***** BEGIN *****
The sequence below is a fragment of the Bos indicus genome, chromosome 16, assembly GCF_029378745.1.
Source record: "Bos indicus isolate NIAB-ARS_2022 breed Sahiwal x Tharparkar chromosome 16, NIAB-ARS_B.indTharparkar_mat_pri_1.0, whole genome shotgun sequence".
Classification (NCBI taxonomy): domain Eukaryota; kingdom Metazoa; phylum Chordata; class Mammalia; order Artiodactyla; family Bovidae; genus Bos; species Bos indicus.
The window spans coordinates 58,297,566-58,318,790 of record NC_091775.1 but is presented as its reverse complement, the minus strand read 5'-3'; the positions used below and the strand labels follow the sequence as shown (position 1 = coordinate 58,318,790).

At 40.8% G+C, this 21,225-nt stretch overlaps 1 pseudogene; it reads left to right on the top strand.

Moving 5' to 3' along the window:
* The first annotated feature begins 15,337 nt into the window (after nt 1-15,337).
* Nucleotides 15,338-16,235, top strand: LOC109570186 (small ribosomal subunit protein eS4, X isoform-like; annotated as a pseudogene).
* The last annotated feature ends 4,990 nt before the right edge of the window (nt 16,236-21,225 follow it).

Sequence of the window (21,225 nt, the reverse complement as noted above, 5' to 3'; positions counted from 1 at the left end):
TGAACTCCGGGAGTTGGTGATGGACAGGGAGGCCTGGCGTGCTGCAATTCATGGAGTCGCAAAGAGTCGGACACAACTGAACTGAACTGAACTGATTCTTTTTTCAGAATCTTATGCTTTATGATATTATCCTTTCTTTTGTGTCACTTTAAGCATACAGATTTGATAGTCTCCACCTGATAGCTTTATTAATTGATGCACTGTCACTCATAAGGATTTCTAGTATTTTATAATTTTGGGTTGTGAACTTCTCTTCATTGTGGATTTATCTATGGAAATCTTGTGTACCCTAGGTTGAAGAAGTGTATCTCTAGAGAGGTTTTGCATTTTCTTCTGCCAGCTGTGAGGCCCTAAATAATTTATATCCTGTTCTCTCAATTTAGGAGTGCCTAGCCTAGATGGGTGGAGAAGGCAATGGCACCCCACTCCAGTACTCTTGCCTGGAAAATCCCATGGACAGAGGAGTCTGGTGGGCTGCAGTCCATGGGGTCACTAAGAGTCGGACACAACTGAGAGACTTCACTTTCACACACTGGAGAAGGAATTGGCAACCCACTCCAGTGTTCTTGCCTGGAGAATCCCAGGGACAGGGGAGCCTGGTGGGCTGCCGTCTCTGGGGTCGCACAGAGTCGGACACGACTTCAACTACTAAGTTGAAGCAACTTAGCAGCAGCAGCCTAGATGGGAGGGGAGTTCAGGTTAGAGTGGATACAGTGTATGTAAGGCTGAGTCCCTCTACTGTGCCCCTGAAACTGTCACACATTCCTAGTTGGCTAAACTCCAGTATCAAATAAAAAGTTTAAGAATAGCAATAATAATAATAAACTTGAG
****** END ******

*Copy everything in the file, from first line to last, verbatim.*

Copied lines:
The sequence below is a fragment of the Bos indicus genome, chromosome 16, assembly GCF_029378745.1.
Source record: "Bos indicus isolate NIAB-ARS_2022 breed Sahiwal x Tharparkar chromosome 16, NIAB-ARS_B.indTharparkar_mat_pri_1.0, whole genome shotgun sequence".
Classification (NCBI taxonomy): domain Eukaryota; kingdom Metazoa; phylum Chordata; class Mammalia; order Artiodactyla; family Bovidae; genus Bos; species Bos indicus.
The window spans coordinates 58,297,566-58,318,790 of record NC_091775.1 but is presented as its reverse complement, the minus strand read 5'-3'; the positions used below and the strand labels follow the sequence as shown (position 1 = coordinate 58,318,790).

At 40.8% G+C, this 21,225-nt stretch overlaps 1 pseudogene; it reads left to right on the top strand.

Moving 5' to 3' along the window:
* The first annotated feature begins 15,337 nt into the window (after nt 1-15,337).
* Nucleotides 15,338-16,235, top strand: LOC109570186 (small ribosomal subunit protein eS4, X isoform-like; annotated as a pseudogene).
* The last annotated feature ends 4,990 nt before the right edge of the window (nt 16,236-21,225 follow it).

Sequence of the window (21,225 nt, the reverse complement as noted above, 5' to 3'; positions counted from 1 at the left end):
TGAACTCCGGGAGTTGGTGATGGACAGGGAGGCCTGGCGTGCTGCAATTCATGGAGTCGCAAAGAGTCGGACACAACTGAACTGAACTGAACTGATTCTTTTTTCAGAATCTTATGCTTTATGATATTATCCTTTCTTTTGTGTCACTTTAAGCATACAGATTTGATAGTCTCCACCTGATAGCTTTATTAATTGATGCACTGTCACTCATAAGGATTTCTAGTATTTTATAATTTTGGGTTGTGAACTTCTCTTCATTGTGGATTTATCTATGGAAATCTTGTGTACCCTAGGTTGAAGAAGTGTATCTCTAGAGAGGTTTTGCATTTTCTTCTGCCAGCTGTGAGGCCCTAAATAATTTATATCCTGTTCTCTCAATTTAGGAGTGCCTAGCCTAGATGGGTGGAGAAGGCAATGGCACCCCACTCCAGTACTCTTGCCTGGAAAATCCCATGGACAGAGGAGTCTGGTGGGCTGCAGTCCATGGGGTCACTAAGAGTCGGACACAACTGAGAGACTTCACTTTCACACACTGGAGAAGGAATTGGCAACCCACTCCAGTGTTCTTGCCTGGAGAATCCCAGGGACAGGGGAGCCTGGTGGGCTGCCGTCTCTGGGGTCGCACAGAGTCGGACACGACTTCAACTACTAAGTTGAAGCAACTTAGCAGCAGCAGCCTAGATGGGAGGGGAGTTCAGGTTAGAGTGGATACAGTGTATGTAAGGCTGAGTCCCTCTACTGTGCCCCTGAAACTGTCACACATTCCTAGTTGGCTAAACTCCAGTATCAAATAAAAAGTTTAAGAATAGCAATAATAATAATAAACTTGAG